Specifically, you alleged that:

1. No candidate received the majority required for elections under the ASC constitution.

2. The announced tallies for the election do not provide the results in the manner required by the Regulations and conceal the failure of the election to result in a majority winner.

3. The rerun election was not held timely during the academic year but rather was conducted in the summer when most faculty are dispersed throughout the globe, away from their home mail and often even email access.

4. DOL pre-arranged all election procedures with the AAUP leaders and violated the DOL policies thereby permitting the AAUP leadership to affect the outcome of the election.

5. Candidate statements were not included in the mailed ballots, unlike AAUP past practice. The Election Supervisor refused to have AAUP mail or email the candidates’ statements to the full list of voters. Information on how to obtain candidate statements was incomplete and placed very near the end of the ballot instructions.

6. The names on the ballot were placed in the random order corresponding to the drawing of straws conducted by the Election Supervisor while the list of the candidates’ statements at the AAUP rerun election website used alphabetical order.

7. Two candidate campaign emails, from |||||| ||||||| and |||| |||||||| were sent on May 31 and June 1, 2010, from trueballot@electionadmin.com. On June 3, 2010, AAUP General Secretary Rhoades and ASC Election Committee Chair Goldberg withheld email notification of the June 1st mailing of the ballots until June 3rd – the same day Candidate ||||| ||||’ campaign email was released and the same day that the ballots were received by many voters. On June 3, 2010, the candidate statement of ||||| |||| – with prominent endorsements from many AAUP officers -was first sent out from trueballot@electionadmin.com. It was then resent within approximately an hour from election@aaup.org. The use of an AAUP email address, a resource of the AAUP, with its clear suggestion of official promotion, any footnoted endorsers’ “disclaimers” notwithstanding, violates AAUP election procedures and constitutional documents as well as DOL Regulations. On June 4, 2010, an unsigned email was sent from election@aaup.org communicating to those voters with email accounts only that there was a problem with spam blocking of candidate messages from trueballot@electionadmin.com. Many voters, perhaps the majority of those participating, voted between June 3 and June 6, 2010.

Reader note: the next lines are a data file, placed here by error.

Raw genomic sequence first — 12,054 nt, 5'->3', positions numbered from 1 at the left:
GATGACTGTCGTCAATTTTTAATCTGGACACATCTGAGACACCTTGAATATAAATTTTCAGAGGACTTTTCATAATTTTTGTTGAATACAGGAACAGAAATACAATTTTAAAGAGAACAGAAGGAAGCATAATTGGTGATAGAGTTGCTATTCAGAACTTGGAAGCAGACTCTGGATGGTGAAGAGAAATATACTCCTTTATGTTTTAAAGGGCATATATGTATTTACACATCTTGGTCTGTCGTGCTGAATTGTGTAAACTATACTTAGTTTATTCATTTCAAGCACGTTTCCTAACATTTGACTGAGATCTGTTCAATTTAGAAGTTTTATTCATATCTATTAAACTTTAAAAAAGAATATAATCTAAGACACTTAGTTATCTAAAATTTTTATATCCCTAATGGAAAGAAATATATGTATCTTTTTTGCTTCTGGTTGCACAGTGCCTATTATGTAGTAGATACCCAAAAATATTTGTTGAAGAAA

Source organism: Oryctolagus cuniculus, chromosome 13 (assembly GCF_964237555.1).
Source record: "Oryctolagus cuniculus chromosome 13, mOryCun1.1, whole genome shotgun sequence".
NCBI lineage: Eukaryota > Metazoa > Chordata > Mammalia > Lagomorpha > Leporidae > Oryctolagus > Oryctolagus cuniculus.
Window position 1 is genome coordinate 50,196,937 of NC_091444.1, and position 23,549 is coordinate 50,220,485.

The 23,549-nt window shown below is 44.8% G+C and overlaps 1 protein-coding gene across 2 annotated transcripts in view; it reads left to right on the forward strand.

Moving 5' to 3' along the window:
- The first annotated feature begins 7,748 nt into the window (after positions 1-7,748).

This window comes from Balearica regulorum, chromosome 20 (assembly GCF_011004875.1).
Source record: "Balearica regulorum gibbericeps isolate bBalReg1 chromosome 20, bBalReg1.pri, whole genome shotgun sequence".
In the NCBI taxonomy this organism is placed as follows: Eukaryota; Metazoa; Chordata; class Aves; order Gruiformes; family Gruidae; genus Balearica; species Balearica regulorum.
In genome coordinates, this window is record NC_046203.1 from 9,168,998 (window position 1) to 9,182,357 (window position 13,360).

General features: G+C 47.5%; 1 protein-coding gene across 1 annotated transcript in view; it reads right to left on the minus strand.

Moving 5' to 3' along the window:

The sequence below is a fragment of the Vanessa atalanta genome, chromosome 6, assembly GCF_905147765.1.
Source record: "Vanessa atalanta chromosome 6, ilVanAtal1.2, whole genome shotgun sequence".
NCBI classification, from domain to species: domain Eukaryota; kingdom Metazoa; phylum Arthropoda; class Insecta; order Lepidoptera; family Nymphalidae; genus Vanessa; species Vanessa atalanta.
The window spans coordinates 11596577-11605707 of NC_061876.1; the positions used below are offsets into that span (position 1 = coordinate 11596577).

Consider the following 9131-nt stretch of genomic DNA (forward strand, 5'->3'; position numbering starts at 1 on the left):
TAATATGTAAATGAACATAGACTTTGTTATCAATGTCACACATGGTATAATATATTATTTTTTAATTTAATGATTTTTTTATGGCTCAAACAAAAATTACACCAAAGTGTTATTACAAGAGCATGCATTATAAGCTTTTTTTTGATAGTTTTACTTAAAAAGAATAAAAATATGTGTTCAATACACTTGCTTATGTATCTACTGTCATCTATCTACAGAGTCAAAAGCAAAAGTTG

8. On June 4, 2010, an unsigned email was sent from election@aaup.org communicating to those voters with email accounts only that there was a problem with the instructions on the ballot which could affect the validity of a cast ballot.

9. The DOL permitted the AAUP leadership to engage the services of True Ballot, its usual vendor for election administration, thus failing to ensure that the election would be conducted independently of undue influence from the AAUP.

10. Candidate |||||| ||||||| prepared and paid for email distribution of four candidate statements; however, only one distribution was effectuated.

11. In conformity with DOL-promulgated ASC rerun election rules, |||| |||||||| submitted a candidate statement at 9:09am, Tuesday, June 22, 2010 for distribution as soon as possible and, in accordance with AAUP policies and the LMRDA, disclaimed any use of election@aaup.org for transmission but his message was sent using the official AAUP email address and was subjected to repeated attempts at censorship of the contents of the statement by the representative of True Ballot.

12. The email notice for the possibility to distribute flyers at the June 2010 AAUP Annual Meeting was sent out to candidates by the AAUP Senior Counsel two and a half days before the meeting.

Our investigation of these allegations did not establish a violation.

11. Article IV, Section 3 of the ASC Constitution states: “The officers shall be elected from among the Active Members of the Association by a majority vote of the delegates present and voting at an annual meeting of the assembly.” Section II of the ASC Bylaws state: “Election to office shall be by majority vote of those present and voting at the time of the casting of ballots. If there is no majority for an office after an initial balloting, the voting shall take place immediately again. No candidates shall be dropped from the voting unless they withdraw voluntarily.” In the voluntary settlement agreement, OLMS and the AAUP agreed that the election could be held by direct election, rather than by delegates from the state conferences. The majority vote provisions in the ASC Constitution and Bylaws apply to elections by delegates. The Election Supervisor determined that it was not practicable for the mail ballot election to be held by majority vote.

12. The initial ballot tally results that were posted on the AAUP website and emailed to all candidates immediately after the counting of the ballots listing the number of votes received by each candidate. There were nine voided ballots and a number of no votes. The number of voided ballots and no votes was significantly less than the margin of victory. The total number of ballots cast and the number of voided ballots have now been posted on the AAUP website.